And while Serena and Venus continue to be the beacon of the sport, no outright future champion has made his or her stamp.
John Paul II told the European Union at the time that it was “a beacon of civilization.”
Abe Foxman is notoriously humorless on these matters; one wonders if the beacon is in line for a letter from the ADL.
But thanks to Josh Fox, who says beacon International also reached out to Susan Sarandon and Who Killed the Electric Car?
Our beloved Lady Liberty has been a beacon of hope for millions of people seeking a better life.
In all this tumult, away to the northeast, the beacon light above the Sunrise dome was cutting the darkness with a steady beam.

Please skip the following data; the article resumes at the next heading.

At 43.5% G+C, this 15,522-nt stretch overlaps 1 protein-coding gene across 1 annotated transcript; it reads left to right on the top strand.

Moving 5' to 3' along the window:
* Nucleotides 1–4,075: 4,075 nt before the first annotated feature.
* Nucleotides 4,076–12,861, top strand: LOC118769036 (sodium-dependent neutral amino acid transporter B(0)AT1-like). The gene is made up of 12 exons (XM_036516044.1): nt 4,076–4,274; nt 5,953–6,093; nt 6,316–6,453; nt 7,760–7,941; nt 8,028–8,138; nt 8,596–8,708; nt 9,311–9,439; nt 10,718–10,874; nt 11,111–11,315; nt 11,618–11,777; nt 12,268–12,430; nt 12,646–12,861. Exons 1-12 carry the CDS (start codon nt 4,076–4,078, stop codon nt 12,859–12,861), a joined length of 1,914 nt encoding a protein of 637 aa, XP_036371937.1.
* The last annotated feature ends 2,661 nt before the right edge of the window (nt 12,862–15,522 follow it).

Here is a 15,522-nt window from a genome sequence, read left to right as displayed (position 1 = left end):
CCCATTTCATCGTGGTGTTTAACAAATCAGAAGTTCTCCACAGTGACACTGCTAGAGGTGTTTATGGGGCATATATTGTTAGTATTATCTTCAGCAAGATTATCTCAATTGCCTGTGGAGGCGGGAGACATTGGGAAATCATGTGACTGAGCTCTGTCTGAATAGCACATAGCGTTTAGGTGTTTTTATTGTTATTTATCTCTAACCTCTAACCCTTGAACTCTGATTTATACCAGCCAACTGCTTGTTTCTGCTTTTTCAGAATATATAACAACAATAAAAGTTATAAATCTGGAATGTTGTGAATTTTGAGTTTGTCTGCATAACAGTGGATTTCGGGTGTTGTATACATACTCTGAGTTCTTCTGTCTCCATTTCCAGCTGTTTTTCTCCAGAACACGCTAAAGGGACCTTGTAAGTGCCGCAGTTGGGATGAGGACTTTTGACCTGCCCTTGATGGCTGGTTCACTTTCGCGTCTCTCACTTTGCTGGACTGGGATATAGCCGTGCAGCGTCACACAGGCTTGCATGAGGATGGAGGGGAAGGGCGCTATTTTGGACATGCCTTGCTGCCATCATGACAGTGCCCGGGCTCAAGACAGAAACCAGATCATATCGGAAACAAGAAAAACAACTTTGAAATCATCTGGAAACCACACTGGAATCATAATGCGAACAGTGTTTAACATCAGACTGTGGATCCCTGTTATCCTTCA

Ah, then beacon Street is one of the principal streets, is it?
His musket was stuck in the ground, by way of beacon attracting our attention to the spot.
Let us see if the beacon that lights to the throne should not show the path to the shrine also.'
He was laid upon one of the narrow frame-beds of the beacon, and despatched in a boat to the tender.
Old English beacen "sign, portent, lighthouse," from West Germanic *baukna "beacon, signal" (cf. Old Frisian baken, Old Saxon bokan, Old High German bouhhan); not found outside Germanic. Perhaps borrowed from Latin bucina "a crooked horn or trumpet, signal horn." But more likely from PIE *bhew-, a variant of the base *bha- "to gleam, shine" (see phantasm). Figurative use from c.1600.
a pole (Heb. to'ren) used as a standard or ensign set on the tops of mountains as a call to the people to assemble themselves for some great national purpose (Isa. 30:17). In Isa. 33:23 and Ezek. 27:5, the same word is rendered "mast." (See Banner.)